Cheng10:11:42

instrument directly changed the function via byte code operate, i hope instrument can return a new function not directly change on existing function

Cheng10:11:39

i didn’t aware we can use symbol instead of keyword in a/def

borkdude10:11:08

instrument doesn’t change the original function, it wraps it in a new function that’s stored in the root of the var

borkdude10:11:20

on unstrument this is reverted

Cheng10:11:23

i don’t see it’s more easy to maintain a global store than separate vars

borkdude10:11:46

an alternative could maybe have been via metadata on the var: instrumented? true but that would incur performance overhead when not using spec, because when calling a function via a var you would have to do this check

didibus10:11:29

Ya, instrument and unstrument also take a lock on the Var before changing it

didibus10:11:18

But it does mean you can not have an instrumented fn in one thread, and an uninstrumented one in another. Though that almost sounds like a positive in this case.

borkdude10:11:22

you can have with-instrument-disabled per thread maybe, since it’s a dynamic var?

didibus10:11:38

Oh, that's true, I just saw the instrumented code checks for a dynamic var to decide to validate or not. So I guess you could in fact do that.

didibus10:11:12

Hum, that gives me an idea for when I alter-var-root things in my tests. I could instrument things to be "mockable", and then have a dynamic binding pointing to a mock, and this different mocks per thread and my tests would work in parallel.

didibus10:11:38

@xfcjscn909 If you wanted non global stores, you'd have to first create a spec registry and put it somewhere in scope. And if it wasn't in scope anymore, it would stop working. And then as soon as you have more than one, you might forget which registry holds the spec you are looking for. All spec functions would take an additional arg for the registry to use. I mean, it would not be terrible, but I feel it would be a bit more inconvenient. And in practice, I never felt the need for separate registry. That's what namesapces are for on symbols and keywords.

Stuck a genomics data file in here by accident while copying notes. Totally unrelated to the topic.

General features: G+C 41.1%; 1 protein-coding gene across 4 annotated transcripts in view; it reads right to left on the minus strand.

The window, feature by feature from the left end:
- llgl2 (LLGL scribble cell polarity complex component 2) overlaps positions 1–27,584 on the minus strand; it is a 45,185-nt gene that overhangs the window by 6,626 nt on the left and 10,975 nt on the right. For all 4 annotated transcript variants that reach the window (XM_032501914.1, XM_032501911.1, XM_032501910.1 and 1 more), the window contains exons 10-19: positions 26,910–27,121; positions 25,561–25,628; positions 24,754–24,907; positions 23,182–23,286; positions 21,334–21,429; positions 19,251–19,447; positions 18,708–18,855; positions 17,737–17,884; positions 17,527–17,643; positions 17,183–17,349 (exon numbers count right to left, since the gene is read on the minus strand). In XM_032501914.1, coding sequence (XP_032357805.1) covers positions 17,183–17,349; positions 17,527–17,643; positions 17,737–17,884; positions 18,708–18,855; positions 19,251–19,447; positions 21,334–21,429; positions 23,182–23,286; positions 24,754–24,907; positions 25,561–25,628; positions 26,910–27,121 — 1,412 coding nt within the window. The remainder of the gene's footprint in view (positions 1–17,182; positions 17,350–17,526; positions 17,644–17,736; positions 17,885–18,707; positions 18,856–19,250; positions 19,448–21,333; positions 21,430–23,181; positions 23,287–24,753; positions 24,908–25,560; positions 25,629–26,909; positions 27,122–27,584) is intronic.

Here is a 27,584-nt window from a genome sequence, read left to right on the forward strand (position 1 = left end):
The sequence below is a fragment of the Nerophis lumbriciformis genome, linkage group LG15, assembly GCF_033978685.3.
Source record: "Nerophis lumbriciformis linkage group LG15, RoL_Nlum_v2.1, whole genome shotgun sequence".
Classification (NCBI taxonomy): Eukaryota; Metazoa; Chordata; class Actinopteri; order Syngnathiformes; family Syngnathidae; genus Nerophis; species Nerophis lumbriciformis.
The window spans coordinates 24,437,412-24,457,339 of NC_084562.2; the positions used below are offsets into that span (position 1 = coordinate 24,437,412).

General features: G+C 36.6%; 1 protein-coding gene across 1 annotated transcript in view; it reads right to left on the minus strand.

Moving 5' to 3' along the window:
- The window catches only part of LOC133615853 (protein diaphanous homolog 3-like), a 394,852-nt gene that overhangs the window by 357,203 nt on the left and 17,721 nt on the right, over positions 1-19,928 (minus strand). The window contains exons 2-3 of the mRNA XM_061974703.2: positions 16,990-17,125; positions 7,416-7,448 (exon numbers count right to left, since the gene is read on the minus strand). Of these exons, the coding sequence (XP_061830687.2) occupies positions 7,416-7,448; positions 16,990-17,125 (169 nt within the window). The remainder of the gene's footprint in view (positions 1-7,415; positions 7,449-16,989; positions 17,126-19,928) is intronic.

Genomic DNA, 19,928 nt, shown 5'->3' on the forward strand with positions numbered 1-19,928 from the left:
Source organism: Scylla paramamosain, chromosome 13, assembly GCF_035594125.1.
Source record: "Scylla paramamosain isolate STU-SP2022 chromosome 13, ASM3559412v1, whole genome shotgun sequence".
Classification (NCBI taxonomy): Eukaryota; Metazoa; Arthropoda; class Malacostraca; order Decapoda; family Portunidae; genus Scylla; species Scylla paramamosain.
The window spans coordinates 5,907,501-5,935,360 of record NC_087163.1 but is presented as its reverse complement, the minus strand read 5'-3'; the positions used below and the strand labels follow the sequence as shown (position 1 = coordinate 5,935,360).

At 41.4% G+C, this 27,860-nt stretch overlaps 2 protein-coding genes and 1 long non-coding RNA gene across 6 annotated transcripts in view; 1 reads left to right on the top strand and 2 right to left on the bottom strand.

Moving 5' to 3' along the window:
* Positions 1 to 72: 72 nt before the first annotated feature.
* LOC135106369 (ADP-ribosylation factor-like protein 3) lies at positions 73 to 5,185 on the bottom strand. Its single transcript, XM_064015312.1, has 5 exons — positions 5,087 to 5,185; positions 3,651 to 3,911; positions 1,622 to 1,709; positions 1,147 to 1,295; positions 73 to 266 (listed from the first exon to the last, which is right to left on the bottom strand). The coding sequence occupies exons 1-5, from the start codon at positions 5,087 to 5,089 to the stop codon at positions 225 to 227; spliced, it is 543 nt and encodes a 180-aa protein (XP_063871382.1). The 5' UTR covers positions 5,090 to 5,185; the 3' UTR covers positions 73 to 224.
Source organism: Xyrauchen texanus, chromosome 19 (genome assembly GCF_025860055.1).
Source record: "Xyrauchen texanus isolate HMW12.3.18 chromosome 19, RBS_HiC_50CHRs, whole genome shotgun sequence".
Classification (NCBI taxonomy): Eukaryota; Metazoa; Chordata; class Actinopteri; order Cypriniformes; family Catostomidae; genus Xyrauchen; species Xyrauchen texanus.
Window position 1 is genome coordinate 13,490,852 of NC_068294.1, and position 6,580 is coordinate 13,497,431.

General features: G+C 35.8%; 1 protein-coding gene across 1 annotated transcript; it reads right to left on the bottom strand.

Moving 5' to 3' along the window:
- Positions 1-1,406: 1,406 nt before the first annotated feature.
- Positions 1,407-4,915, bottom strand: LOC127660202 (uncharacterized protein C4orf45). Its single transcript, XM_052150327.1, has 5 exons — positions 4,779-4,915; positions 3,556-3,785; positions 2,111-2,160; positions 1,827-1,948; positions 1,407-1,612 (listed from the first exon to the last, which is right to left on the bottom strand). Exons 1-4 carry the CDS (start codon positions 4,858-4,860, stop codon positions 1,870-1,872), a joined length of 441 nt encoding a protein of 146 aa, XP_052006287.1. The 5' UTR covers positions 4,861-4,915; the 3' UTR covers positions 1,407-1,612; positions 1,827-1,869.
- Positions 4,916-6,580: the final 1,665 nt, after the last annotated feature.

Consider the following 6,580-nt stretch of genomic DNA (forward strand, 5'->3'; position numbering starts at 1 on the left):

didibus10:11:32

In effect, you would be using a Var as a namespace mechanism, instead of just using the existing namespace mechanism of keyword and symbols I feel.

borkdude10:11:36

Clojure apps pretty much converged to “one global atom” instead of “many smaller atoms”, e.g. re-frame

borkdude10:11:40

it’s much easier to reason about

didibus10:11:06

Also I'd say, if you don't find that top level defs are a problem for defining Vars, in practice, Specs are defined in a similar fashion, so it'll be a similar experience.

borkdude10:11:53

the thing that would maybe problematic is if multiple libraries define specs for the same thing. e.g. lib1 defines a spec for clojure.core/merge and lib2 does too. currently you have no way to say: I want to exclude loading this fdef when requiring a namespace

borkdude10:11:19

last one wins

didibus11:11:36

Hum, right. I think I tend to use Spec much more around my data, and a lot less to spec functions. So I haven't faced these kind of issues very much.

didibus11:11:44

Not yet at least

borkdude11:11:54

it hasn’t been a major problem, but it would be useful to me to see from which namespace a spec comes from and to conditionally instrument depending on the namespace where it came from.

borkdude11:11:32

e.g. here I have some code only instrument/unstrument specs from speculative: https://github.com/slipset/speculative/blob/master/src/speculative/instrument.cljc but if the “where did my spec come from” feature existed, I didn’t have to

didibus11:11:35

Hum, interesting. fdef could probably capture that

didibus11:11:07

Probably was not a feature they thought of

borkdude11:11:11

yeah and it could store it in the registry

borkdude11:11:47

but maybe in a future version of spec specs will have some form of metadata, so it could also happen there

didibus11:11:06

Ya, meta on spec would be great.

alexmiller12:11:55

It’s on the list

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martinklepsch15:11:37

Is there a way to define a spec that matches the structure of a conformed value?

martinklepsch15:11:02

E.g. (s/cat :a string? :b string?) would conform to {:a "a" :b "b"}. Now I want to instrument a function so that it only takes values having :a and :b with values matching string?

alexmiller15:11:25

automatically, no

martinklepsch16:11:00

ok cool, thanks. Is the general expectation that once values are conformed they are no longer passed to functions that have spec'ed arguments? (I guess in most cases conformed values won't match the original spec)

Dormo22:11:11

Is there a way to make a spec to check if a vector has either 1 or 2 values, where the first value is a keyword and the second value is "anything or nothing"? I was thinking this would work, but it does not: (s/def ::event (s/tuple keyword? (s/nilable any?)))

alexmiller22:11:36

tuples are fixed size

alexmiller22:11:04

(s/def ::event (s/cat :k keyword? :a (s/? any?)))

👍 8
Dormo22:11:17

Perfect! Thanks!

Dormo23:11:02

The explicit key names are actually a bonus as well.

alexmiller23:11:11

the regex ops cat, alt, +, *, ?, etc are regex ops used to describe the structure of a sequential collection